Country Overview > Politics

Vietnam Politics

Picture
When doing business in another country, it is critically important to understand how the political system works (both officially and unofficially). Governments determine the rules on investment, taxes, the degree of competitiveness in the market, and generally how well received a foreign firm will be in their country.

In theory, Vietnam is a Socialist country under one-party rule. Despite the fact that Vietnam is a Communist country, the traditional notions of ideology and rigorous central planning do not apply. Vietnam’s government is wholly devoted to economic development first and foremost with its open-door policies. The government is a far cry from being a representative democracy, as only political organizations affiliated with or endorsed by the Communist Party are permitted to contest elections. The Communist party itself has ruled in the North since independence form France in 1954 and in the South since the end of the Vietnam War in 1975.

Picture






Picture
There have been issues with corruption in Vietnam. Transparency International 2008 ranked Vietnam 121 out of 180 countries, below Communist counterparts China and Cuba. The ranking also places Vietnam below other emerging economies and regional competitors such as India. This indicates that corruption is a major factor when considering doing business in Vietnam.

The highest legislative body in Vietnam is the National Assembly. It has the sole ability to amend the constitution and Vietnam’s laws and is ethnically and socially representative of the population of Vietnam. Although it has evolved from being viewed as a mere rubber stamp for Communist Party policies, the assembly is made up of 80% Communist Party members.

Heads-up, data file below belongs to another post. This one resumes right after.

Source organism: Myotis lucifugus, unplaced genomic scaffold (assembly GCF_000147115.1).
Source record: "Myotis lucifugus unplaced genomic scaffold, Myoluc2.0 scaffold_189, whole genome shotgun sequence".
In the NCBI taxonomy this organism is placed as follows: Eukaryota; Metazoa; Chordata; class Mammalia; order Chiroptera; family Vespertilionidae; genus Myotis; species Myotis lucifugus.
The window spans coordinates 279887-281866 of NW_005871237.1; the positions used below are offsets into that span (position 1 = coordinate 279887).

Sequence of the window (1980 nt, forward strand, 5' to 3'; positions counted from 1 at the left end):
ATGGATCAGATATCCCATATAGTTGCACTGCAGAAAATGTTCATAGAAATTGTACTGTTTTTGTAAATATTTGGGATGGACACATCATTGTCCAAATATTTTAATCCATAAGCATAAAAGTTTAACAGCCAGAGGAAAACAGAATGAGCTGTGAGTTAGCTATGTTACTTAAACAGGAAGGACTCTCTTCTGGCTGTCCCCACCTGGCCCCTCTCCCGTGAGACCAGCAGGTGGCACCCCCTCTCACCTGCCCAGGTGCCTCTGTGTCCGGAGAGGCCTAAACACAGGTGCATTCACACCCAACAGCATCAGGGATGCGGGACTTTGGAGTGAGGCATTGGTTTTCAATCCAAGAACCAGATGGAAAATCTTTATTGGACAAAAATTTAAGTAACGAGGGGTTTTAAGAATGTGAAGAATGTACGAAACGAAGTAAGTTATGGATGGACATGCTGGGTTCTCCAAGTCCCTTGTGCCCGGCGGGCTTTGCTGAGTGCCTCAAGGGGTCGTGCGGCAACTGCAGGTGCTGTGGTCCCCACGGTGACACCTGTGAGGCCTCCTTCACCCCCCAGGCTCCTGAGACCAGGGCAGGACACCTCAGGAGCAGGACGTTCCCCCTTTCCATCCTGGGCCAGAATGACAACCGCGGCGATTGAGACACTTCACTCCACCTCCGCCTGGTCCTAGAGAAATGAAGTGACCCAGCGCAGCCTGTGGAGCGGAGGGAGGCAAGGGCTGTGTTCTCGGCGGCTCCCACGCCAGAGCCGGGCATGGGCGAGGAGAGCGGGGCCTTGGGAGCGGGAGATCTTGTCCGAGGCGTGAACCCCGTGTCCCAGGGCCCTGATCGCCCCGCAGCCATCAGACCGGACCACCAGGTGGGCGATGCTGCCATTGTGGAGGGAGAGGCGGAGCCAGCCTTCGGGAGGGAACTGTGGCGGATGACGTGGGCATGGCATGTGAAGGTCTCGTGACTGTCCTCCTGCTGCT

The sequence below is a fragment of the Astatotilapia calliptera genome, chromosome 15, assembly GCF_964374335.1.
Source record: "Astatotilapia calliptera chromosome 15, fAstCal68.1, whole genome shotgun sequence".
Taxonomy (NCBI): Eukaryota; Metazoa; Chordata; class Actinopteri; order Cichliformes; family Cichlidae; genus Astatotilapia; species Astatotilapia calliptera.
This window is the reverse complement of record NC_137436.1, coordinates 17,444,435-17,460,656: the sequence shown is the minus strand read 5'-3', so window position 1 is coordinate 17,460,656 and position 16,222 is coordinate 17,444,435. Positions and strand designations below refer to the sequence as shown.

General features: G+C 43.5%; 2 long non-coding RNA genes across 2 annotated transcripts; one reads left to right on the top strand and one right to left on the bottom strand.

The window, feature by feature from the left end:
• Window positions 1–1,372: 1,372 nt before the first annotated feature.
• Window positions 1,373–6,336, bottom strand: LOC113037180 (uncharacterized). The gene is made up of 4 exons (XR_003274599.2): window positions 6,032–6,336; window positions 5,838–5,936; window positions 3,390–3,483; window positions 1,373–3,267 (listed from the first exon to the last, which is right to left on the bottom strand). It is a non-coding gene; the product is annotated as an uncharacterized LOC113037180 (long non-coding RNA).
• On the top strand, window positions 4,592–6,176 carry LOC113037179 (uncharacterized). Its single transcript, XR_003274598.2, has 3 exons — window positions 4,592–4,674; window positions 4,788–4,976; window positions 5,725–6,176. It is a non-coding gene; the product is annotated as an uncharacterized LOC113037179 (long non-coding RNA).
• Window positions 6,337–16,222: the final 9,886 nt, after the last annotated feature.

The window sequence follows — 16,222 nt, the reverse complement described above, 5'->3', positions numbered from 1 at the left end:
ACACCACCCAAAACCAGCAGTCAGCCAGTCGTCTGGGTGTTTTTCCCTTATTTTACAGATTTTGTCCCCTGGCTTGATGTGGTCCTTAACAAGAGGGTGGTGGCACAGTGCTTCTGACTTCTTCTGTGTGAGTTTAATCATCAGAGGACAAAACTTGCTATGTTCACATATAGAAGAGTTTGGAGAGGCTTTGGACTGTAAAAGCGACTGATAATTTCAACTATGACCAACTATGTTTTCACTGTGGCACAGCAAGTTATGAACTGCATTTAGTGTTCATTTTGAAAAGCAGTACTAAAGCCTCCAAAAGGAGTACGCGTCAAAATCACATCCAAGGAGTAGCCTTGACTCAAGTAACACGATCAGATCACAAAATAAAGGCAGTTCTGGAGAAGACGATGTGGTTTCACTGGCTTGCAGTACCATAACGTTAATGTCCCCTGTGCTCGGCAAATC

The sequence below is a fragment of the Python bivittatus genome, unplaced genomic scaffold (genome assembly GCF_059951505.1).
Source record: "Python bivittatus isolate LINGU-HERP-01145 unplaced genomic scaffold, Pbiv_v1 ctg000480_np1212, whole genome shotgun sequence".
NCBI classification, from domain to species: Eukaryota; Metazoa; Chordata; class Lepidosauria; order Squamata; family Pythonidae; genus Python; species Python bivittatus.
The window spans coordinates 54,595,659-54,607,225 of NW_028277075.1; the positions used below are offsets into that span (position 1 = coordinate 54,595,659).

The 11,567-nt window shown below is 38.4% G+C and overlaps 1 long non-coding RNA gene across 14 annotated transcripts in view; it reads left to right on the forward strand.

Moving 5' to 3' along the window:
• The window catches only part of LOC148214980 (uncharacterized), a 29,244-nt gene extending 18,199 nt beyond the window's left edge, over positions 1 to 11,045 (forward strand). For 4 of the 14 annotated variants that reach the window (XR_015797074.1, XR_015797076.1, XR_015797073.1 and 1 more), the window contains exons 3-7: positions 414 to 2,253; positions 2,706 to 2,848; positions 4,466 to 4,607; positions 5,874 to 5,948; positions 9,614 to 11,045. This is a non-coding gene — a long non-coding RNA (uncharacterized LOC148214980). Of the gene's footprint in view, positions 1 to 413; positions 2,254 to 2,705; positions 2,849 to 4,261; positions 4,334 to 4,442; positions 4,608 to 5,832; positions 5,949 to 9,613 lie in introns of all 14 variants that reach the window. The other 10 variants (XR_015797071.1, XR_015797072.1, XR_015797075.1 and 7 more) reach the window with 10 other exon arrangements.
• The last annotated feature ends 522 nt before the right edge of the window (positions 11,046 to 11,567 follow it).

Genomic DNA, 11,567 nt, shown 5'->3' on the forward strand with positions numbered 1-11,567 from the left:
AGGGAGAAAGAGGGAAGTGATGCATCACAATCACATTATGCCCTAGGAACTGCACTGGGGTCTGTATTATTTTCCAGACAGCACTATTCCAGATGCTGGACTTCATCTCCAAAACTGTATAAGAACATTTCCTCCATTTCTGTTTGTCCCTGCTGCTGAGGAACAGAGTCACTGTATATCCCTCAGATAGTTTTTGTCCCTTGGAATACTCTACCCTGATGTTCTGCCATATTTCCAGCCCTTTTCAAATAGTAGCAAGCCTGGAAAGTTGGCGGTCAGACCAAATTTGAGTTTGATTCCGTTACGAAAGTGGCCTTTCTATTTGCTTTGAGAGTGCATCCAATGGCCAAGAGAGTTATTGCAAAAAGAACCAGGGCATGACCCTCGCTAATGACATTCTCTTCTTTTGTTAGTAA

Picture
The President of Vietnam (Nguyen Minh Triet) is the titular head of state and the nominal commander in chief of the military of Vietnam, chairing the Council on National Defense and Security. The President is responsible for signing international treaties, such as trade agreements. However, it is important to note that although the President is elected by the National Assembly, his role is largely ceremonial and he does not exert a lot of influence on the business environment.





Since the final withdrawal of its troops from Cambodia in 1989, Vietnam has emerged from the international isolation that followed its invasion of Cambodia at end-1978. In the past decade, Vietnam has recognized the increasing importance of growing global economic interdependence and has made efforts to adjust its foreign relations to reflect the evolving international economic and political situation in Southeast Asia.
The country has begun to integrate itself into the regional and global economy by joining international organizations. Vietnam has stepped up its efforts to attract foreign capital from the West and regularize relations with the world financial system. In the 1990s, Vietnam became a member of the World Bank, the International Monetary Fund, and the Asian Development Bank.



Picture
The Prime Minister of Vietnam Nguyen Tan Dung is the head of government, presiding over a council of ministers composed of 3 deputy prime ministers and the heads of 26 ministries and commissions. He oversees the day-to-day operations of the government and exerts more influence on the business environment than the President.